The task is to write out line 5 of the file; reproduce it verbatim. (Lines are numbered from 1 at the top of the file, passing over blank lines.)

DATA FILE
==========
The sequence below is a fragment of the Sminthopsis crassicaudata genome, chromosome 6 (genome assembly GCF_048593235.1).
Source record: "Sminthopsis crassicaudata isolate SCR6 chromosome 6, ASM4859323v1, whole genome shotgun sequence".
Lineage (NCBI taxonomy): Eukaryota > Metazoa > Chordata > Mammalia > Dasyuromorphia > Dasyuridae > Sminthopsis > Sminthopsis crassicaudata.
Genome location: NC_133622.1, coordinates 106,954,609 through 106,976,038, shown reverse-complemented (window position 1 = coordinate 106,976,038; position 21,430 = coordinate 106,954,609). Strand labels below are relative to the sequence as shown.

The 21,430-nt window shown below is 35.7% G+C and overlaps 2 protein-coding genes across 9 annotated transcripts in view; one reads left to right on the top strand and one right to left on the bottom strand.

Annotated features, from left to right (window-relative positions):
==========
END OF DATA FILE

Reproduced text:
The 21,430-nt window shown below is 35.7% G+C and overlaps 2 protein-coding genes across 9 annotated transcripts in view; one reads left to right on the top strand and one right to left on the bottom strand.